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More new faces on the farm this week. Well, new to me anyway. Catie, a veteran on Skip’s summer crew, started with us on Friday (she just graduated from Colgate) and Eva (fresh outta Brown) starts with us tomorrow. With all these extra hands, the work flies and we can go through a massive number of oysters in a day. We put in a full day today and logged more than 150 bags. Sheesh! Back when A2 and I were the only ones culling, we’d be lucky to hit 50 in a day (but we still had a damn good time doing it). We’ve come a long way — more ridiculous humor (Will’s “Dopeass quote of the day” can lay the entire crew out with laughter – Maggie and I were to the point of tears twice today), more opinions on what music we listen to (Maggie’s a Kanye fan, which makes A2 happy; Will and I are into the classic rock/90s stuff; Quinn seems to like whatever’s on) and more competitors in our ongoing ‘name that tune’ game. (1 point for the artist, 1 point for the song title. Berg is a champ with classic rock; A2 can list the entire Jam’n 94.5 playlist which repeats itself about 3 times a day.)

the new Island Creek Shellfish farm logo

the new Island Creek Shellfish farm logo

today's haul

today's haul

But the crew shifts around so we won’t be shoulder to shoulder on the float most days. Berg is teaching Quinn how to drag so we can have two guys bringing in oysters every day (though Quinn almost lost his life with the winch twice today, he’ll pick it up eventually) and Catie and I will spend more time on the docks with the seed. We’ve got seed in all 16 silos now (with one more trough/silo going in this week) — each silo is holding seed at different stages, from 1.5 mm to about 2.5 mm (at least that was the size they were when they arrived — all have doubled or tripled since we’ve had them). For now, we’re keeping the seed clean (ie: free of oyster poop) by hosing down each silo every few days. We’ll go through and hose down all of the silos tomorrow and probably do some organizing — Skip picked up more seed this weekend so we’ll need to make some room for it. If the seed goes too long without getting cleaned, they’ll foul quickly (foul, from my understanding, can be a much nicer way of saying either oyster poop, or the effects of oysters lingering in their own poop).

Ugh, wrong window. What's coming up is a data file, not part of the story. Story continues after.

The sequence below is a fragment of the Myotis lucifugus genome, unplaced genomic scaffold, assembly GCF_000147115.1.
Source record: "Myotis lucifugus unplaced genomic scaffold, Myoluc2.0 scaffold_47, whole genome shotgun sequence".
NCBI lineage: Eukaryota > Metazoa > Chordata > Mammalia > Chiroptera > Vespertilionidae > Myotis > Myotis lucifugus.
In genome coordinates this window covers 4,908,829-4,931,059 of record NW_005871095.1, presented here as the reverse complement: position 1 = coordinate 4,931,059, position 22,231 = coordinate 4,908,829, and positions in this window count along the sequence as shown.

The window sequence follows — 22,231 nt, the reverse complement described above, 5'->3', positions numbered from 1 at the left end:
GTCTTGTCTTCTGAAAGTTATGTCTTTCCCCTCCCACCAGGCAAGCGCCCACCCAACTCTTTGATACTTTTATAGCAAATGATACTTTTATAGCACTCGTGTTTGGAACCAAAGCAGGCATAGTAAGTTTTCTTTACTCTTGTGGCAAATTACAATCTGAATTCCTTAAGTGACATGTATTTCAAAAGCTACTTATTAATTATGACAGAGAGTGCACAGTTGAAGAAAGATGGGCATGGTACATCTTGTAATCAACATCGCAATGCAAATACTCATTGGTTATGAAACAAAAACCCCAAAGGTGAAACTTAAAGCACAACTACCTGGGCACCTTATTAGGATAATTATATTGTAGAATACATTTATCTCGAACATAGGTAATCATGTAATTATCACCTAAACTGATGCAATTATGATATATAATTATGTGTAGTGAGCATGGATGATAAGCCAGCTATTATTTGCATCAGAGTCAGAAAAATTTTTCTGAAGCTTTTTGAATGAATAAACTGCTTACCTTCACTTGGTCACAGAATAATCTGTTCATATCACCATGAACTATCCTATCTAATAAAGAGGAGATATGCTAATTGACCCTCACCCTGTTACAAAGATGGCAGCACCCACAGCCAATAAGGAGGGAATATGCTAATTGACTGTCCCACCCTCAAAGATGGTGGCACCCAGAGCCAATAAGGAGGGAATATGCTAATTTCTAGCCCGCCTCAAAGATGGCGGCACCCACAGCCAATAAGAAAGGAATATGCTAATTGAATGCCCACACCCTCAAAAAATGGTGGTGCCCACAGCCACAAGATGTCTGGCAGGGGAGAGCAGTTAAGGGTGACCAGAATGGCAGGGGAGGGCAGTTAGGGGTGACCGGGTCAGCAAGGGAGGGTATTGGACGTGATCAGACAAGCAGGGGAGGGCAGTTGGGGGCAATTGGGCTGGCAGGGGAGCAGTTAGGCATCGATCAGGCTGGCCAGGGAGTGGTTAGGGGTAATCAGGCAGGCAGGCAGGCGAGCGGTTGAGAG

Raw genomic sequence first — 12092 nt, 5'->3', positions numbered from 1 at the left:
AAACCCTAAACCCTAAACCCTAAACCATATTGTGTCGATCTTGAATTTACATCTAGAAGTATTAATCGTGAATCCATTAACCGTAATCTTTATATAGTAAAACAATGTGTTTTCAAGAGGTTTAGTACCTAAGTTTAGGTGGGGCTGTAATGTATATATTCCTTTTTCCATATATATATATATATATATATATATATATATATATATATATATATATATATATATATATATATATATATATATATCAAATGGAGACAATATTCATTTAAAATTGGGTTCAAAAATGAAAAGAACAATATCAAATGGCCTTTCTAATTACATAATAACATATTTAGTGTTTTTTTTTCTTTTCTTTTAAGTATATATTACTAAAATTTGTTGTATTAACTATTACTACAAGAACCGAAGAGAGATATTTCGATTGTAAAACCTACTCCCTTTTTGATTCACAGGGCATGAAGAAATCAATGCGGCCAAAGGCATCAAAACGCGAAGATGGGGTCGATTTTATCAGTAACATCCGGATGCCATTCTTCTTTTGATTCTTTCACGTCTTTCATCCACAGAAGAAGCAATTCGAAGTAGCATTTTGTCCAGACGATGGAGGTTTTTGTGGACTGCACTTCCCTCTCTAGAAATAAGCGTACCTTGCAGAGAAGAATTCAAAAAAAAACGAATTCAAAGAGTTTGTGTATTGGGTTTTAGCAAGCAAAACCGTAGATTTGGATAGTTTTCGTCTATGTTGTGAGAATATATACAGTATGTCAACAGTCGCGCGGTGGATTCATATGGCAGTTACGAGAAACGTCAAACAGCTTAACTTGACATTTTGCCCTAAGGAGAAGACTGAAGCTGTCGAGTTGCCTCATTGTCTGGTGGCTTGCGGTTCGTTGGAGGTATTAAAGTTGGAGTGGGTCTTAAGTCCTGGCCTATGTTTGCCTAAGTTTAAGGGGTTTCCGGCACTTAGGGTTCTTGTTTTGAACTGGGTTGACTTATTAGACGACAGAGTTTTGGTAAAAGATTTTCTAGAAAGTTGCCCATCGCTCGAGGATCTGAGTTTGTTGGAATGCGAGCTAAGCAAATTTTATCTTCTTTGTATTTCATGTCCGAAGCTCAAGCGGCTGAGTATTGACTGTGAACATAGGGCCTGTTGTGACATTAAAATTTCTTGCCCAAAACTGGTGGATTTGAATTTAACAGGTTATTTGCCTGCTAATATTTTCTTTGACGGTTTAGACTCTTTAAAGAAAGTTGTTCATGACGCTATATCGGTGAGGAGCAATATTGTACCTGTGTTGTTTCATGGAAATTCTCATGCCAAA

Since the seed is in an upweller system, there’s fresh water being pumped over them all day long and they’re just soaking up the nutrients, growing at an incredibly rapid clip. The volume of our biggest seed has probably tripled in the last two weeks, meaning they’re healthy, hungry oysters that are going to move through the system quickly. Should be a beautiful week so I’ll try to get some more photos and a better description of the process as we go.

Island Creeks on Ken Oringer's patio

Island Creeks on Ken Oringer's patio

In the meantime, I picked up a stellar recipe for our oysters from chef Ken Oringer during a Memorial Day bbq last week. Super quick and easy for summer.

Ken’s grilled Island Creeks
1 dozen oysters
2 tbsp butter, cut into a dozen small pieces
1-2 tbsp Mexican hot sauce (essential that it’s Mexican, says Ken)

1. Fire up the grill. Set the oysters cup side down over a medium/high heat. Grill until the shells just pop open (time varies depending on the oyster), then pull them off the grill.
2. With a shucking knife, separate the oysters from the top shell (toss the top; careful not to lose too much juice). Top each oyster with a piece of butter and a dash or two of hot sauce.
3. Put the oysters back on the grill for about a minute to melt the butter. Pull them off and let them cool for a bit before serving.

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